During 2018 and the first half of 2019, shale operators in the Permian, particularly those in the Delaware basin, experienced pricing differentials of $6-$8 a barrel versus WTI because of a lack of take-away capacity. Starting in H2 2019 going into 2020, extra pipeline capacity is coming online in the region of 1.5-2 mbpd. Permian pricing is expected to improve going into 2020 and related shale companies can expect significant improvements in pricing in 2020, even with flat WTI prices. This equates to a meaningful liquidity boost in 2020 and it will be reflected in year 2020 budgets when announced.
Assuming oil prices of $55/bbl WTI, and U.S. Nat gas prices of $2.5/mcf, the key is to identify companies that are growing production by around 10%+ CAGR with solid cash flow and capital discipline, trading on very cheap multiples from 5x-6x EV/EBITDA 2020. Those names are the likes of Diamondback $ (FANG) , Concho Resources $ (CXO) , and Continental Resources $ (CLR) , Pioneer Natural Resources $ (PXD) , to name a few.
Concho Resources has about 10% production growth at $55 WTI oil, and generates free cash flow of about $500 million. It is about 63% liquids, and a 2020 EV/EBITDA of about 5.8x with a share buyback of $1.5 billion around 10% of capital, which is supportive to the share price. Diamondback is a pure-play Permian operator that produced 280,000 bpd oil in Q2 2019 around 149% year over year. It has forecasted 2020 production growth to average 10%-15% and it pays a dividend with WTI at $45/bbl oil. In 2019, the company's oil price will average about $5.5/bbl below WTI, but due to the company's equity ownership in new pipeline capacity, it is expected to realize 100% WTI going forward, boosting its profitability per BOE with a free cash flow of $1.5 billion in 2020.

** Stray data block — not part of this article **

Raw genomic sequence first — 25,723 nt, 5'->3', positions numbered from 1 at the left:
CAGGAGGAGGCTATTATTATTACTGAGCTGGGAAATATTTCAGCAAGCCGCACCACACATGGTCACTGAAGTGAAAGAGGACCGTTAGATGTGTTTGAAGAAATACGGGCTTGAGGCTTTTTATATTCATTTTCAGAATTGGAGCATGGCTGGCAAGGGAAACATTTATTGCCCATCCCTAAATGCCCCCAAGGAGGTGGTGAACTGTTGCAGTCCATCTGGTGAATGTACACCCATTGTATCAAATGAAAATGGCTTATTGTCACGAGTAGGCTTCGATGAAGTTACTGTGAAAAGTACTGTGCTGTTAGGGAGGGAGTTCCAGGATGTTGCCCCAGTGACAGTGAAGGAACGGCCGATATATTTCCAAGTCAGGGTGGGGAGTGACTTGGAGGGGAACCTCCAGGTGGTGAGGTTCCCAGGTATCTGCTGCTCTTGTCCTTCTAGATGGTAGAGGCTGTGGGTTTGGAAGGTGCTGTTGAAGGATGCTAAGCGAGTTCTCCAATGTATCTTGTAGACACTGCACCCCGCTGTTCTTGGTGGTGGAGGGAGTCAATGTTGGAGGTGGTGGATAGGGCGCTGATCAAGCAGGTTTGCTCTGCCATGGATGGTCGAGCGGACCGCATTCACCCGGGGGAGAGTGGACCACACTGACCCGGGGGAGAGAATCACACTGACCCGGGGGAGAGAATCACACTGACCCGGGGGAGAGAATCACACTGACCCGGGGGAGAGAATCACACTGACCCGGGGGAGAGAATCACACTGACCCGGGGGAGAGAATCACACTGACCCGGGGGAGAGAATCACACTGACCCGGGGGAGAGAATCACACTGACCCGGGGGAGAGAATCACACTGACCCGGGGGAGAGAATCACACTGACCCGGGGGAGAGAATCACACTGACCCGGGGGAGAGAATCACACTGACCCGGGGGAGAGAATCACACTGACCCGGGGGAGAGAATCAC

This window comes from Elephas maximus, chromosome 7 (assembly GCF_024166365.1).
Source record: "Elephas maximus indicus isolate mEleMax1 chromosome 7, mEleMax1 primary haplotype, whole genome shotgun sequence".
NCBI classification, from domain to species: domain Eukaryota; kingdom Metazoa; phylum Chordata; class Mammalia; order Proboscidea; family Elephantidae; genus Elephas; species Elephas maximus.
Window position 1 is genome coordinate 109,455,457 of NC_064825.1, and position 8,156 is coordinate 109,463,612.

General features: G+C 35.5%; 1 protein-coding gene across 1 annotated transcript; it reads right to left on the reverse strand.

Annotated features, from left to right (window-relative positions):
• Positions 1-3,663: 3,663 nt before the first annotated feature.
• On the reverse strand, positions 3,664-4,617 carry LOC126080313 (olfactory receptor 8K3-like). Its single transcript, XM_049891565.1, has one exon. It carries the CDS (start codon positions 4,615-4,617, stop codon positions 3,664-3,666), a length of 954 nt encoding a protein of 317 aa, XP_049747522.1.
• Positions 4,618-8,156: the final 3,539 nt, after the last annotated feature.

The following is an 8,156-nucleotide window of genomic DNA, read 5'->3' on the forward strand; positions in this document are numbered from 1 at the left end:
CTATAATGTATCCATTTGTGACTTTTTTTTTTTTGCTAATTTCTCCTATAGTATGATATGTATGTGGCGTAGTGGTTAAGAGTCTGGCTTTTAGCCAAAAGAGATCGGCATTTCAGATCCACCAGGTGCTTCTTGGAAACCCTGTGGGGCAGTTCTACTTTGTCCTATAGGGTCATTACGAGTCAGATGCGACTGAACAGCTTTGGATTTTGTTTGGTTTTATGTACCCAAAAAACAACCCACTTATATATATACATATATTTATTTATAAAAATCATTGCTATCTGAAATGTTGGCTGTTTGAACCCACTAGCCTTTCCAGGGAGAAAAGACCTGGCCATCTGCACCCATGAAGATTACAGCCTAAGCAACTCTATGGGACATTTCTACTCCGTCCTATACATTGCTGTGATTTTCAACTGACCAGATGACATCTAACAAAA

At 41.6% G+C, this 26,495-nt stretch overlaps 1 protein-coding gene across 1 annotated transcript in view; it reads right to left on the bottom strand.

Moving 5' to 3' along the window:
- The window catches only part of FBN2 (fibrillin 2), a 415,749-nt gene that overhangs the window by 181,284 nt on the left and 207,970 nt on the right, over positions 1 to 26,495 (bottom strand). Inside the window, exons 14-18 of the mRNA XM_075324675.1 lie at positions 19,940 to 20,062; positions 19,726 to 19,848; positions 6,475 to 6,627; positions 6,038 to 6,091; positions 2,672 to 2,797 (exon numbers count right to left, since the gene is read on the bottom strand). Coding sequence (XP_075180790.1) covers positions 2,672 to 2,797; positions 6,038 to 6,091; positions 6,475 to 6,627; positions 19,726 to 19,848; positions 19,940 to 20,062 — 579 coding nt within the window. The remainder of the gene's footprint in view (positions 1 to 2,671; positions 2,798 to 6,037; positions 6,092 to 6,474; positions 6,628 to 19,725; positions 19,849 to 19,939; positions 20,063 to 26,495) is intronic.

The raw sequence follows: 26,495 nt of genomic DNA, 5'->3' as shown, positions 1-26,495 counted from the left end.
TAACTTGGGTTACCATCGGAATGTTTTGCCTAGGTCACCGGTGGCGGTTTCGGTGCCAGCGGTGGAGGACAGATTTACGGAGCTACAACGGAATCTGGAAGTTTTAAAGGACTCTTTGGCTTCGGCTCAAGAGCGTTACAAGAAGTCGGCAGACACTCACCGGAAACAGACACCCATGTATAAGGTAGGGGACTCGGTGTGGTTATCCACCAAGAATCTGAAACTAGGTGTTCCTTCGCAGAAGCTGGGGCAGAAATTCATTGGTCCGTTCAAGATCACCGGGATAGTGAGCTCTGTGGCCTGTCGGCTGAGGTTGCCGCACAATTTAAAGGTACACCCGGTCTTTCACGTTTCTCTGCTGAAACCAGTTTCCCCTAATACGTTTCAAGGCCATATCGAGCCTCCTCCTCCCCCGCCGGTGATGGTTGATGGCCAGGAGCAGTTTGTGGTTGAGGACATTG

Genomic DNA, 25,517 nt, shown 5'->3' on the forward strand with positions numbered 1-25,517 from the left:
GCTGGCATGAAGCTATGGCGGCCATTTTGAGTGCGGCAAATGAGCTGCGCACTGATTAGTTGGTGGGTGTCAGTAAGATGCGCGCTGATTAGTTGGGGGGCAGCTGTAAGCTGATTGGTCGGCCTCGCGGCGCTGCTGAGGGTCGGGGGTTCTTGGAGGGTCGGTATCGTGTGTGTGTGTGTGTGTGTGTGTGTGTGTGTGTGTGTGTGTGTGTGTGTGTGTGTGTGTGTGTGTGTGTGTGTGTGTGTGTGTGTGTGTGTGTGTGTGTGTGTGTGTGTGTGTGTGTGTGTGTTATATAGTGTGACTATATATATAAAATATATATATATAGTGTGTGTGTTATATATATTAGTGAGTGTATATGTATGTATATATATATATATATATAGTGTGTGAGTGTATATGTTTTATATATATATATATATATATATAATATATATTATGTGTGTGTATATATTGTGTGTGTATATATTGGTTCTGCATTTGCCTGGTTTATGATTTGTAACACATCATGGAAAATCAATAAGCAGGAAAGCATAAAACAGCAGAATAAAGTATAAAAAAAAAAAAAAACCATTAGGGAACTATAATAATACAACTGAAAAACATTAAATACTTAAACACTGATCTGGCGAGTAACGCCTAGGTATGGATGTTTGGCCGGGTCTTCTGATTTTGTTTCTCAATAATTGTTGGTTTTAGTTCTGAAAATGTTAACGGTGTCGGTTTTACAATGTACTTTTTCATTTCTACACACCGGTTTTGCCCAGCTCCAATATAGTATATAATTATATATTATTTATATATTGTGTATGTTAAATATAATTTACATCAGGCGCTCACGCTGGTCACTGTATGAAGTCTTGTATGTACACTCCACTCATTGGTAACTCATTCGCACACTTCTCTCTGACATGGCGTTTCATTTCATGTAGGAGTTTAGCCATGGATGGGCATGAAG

The energy sector has been a source of shorts for years now, with investors chasing the likes of growth-oriented sectors like technology. Many have tried to claim the prize to time the switch out of growth into value, that is a much larger secular call and better left for the bigger Macro players for now. But there is a case to be made where oil prices can squeeze into year-end going into Q1 2020, that can provide a floor for some of these oversold oil equities, ranging from Majors to E&P's and oil services.
E&P have the best leverage to the oil price, more than majors that take a crane to move the stock price more than 5% given how diversified they are. Hence it makes sense to focus on a basket of pure play E&Ps, as mentioned above, to get the best exposure with the best financial metrics as the oil market tightens in the near term. Refiners come back from maintenance going into winter heating demand season, and demand is set to pick up seasonally as well. It's a good thing the U.S./China Phase 1 trade deal has been agreed for now, regardless of how fake the deal is, removing one overhang for this sector. In addition, central banks so scared to see deflation are now stimulating at a rate unparalled in even 2008.
Be careful what you wish for, as commodities might just get the boost they have been waiting for and central bankers their much desired "inflation" Christmas wish.